how do i get this effect ??

Discussion in 'Photography Beginners' Forum' started by Nutcracker33, Jul 20, 2008.

  1. Nutcracker33

    Nutcracker33 TPF Noob!

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    Hi

    I was browsing through flickr, and i found this very nice photo with kind of a wintery feel, I am wondering how do i get this effect

    what kind of a workflow do i have to go through to get something like that

    here is the shot
    http://www.flickr.com/photos/syncros/2182753751/


    Thanks a lot
    Tom
     
  2. Josh66

    Josh66 Been spending a lot of time on here!

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    That's infrared.

    Judging by the leaves (they don't have motion blur), I'd say it was probably done with a modified camera. Either that or there was no wind.

    You can do IR with an un-modified camera with the right filters, but you usually need pretty long exposures - so if there's any wind trees will show movement.
     
  3. Montana

    Montana TPF Noob!

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    Yep, just like Josh stated. Infra-red.
     
  4. definitive

    definitive TPF Noob!

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    What filters are needed? I am very interested in this type of images...

    D
     
  5. Mike30D

    Mike30D TPF Noob!

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    You can buy filters from B&H, buy the one that fits your lens diameter or you could buy one for the biggest lens you have and then buy step-up rings for the other lenses. The IR ones that Hoya makes are anywhere from $40 to $283.00

    The best way to do this is get yourself a used DSLR and have it converted.
     
    Last edited: Jul 20, 2008
  6. ann

    ann No longer a newbie, moving up!

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    you need an IR filter, check the following ones ; 72, 87, 89,
    as has been mentioned the filter must also match the lens your using.
     
  7. definitive

    definitive TPF Noob!

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    Thanks guys,

    Ill probably just get a filter for now, and if I really get into it I might look into the whole conversion deal...

    D
     
  8. bullitt453

    bullitt453 TPF Noob!

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    Like mentioned earlier, IR filters require a pretty long shutter speed. The filters are nearly black. Once you put it on, you will not be able to see through your viewfinder. You will need to compose the shot without the filter, attach the filter, and then fire the shot. I've heard alot of good things about the Hoya R72 filter.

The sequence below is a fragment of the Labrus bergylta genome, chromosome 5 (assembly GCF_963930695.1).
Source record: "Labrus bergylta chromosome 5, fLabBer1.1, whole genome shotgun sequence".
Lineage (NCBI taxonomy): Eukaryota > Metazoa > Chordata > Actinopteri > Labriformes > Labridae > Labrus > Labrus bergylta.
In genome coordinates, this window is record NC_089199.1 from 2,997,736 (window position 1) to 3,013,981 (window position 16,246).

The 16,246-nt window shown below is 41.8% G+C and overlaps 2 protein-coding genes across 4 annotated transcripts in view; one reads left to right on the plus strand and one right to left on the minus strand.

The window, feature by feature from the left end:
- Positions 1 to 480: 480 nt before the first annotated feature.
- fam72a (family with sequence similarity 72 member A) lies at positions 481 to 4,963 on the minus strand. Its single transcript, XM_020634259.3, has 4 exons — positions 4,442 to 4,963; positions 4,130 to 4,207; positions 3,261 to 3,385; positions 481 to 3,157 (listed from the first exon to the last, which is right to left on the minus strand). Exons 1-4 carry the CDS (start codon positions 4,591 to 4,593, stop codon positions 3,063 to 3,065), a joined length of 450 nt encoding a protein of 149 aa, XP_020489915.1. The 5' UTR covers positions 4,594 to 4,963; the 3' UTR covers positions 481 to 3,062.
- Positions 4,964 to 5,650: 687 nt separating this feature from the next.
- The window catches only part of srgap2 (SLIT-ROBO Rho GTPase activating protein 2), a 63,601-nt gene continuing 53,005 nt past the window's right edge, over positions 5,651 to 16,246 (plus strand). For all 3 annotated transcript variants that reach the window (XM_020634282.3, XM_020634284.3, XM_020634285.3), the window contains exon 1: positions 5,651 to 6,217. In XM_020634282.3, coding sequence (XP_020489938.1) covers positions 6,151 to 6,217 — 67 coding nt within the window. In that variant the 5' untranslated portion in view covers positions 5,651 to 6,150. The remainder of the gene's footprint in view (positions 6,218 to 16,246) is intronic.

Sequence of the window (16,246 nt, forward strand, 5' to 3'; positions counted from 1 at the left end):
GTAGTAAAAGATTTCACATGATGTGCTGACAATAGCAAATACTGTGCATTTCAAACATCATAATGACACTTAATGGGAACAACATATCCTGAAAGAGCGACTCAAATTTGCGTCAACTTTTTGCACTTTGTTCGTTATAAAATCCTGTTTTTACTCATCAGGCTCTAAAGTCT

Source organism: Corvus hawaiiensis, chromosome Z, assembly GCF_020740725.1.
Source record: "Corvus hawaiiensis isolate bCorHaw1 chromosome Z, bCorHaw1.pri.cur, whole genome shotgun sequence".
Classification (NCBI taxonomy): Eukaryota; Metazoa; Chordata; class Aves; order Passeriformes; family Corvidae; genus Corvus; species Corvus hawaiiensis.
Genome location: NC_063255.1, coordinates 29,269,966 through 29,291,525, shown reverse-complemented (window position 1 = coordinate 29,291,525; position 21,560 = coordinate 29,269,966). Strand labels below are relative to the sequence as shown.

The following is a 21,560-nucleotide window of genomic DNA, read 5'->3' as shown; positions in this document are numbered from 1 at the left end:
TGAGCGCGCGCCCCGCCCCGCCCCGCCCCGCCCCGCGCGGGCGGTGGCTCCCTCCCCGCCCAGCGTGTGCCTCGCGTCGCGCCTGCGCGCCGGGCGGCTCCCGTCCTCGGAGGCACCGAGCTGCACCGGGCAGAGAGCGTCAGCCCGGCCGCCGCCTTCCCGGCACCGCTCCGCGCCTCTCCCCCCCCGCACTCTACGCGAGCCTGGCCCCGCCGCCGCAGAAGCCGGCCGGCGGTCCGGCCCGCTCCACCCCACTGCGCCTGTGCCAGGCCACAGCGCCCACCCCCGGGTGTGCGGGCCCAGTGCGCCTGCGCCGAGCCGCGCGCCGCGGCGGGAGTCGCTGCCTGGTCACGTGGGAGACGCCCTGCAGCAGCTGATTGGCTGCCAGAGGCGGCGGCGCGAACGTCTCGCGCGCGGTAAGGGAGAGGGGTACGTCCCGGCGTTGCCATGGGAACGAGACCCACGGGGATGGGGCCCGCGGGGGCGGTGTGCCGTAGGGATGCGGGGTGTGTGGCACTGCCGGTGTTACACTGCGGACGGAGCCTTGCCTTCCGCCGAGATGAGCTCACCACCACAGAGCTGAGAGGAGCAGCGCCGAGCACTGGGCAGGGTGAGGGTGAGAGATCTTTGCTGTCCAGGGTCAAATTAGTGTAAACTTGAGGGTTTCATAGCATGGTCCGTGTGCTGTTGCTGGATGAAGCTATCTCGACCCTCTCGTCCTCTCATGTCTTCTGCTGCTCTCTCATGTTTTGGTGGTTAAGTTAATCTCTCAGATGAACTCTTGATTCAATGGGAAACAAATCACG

9. Sandspur

    Sandspur TPF Noob!

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    According to his site this guy was using a converted Nikon D100.

    And I just happen to have a D100 that's been pretty much replaced my my newer nikon . . . so, hmmmmm.

    Anyone have any idea how much the conversion costs, who can do it, and which - if any - filters are used once the conversion is done?
     
  10. ann

    ann No longer a newbie, moving up!

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    check on maxmax.com

    i don't remember the cost and you will need a set of filters, one for ir and one for normal if you so desire.
    the advantage is that you can handhold and see what is going on with a converted camera rather than using an 87 or 89 filter which needs a tripod and once the filter is in place the viewfinder is useless.
     
  11. Easy_Target

    Easy_Target TPF Noob!

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    What about IR film?
     
  12. RacePhoto

    RacePhoto TPF Noob!

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    I think Kodak dropped it and I can't figure out how to load it into my 40D anyway. ;)

    Read about conversions here: http://www.lifepixel.com/

    After you pay about $400, to remove the sensor filter, converting it to a camera that only shoots infrared, (unless you buy a filter) and the novelty wears off, you'll possibly want to recover some of your investment. Just what others do, so take a look on eBay for used cameras, that someone else already converted.

    Unless you know that you want to take photos using this method and light spectrum, it's expensive. I'd spend the $400 on something more versatile and useful. Buy CS3 and create all kinds of tricked up looking photos. When you get bored, you have a great photo editor.
     

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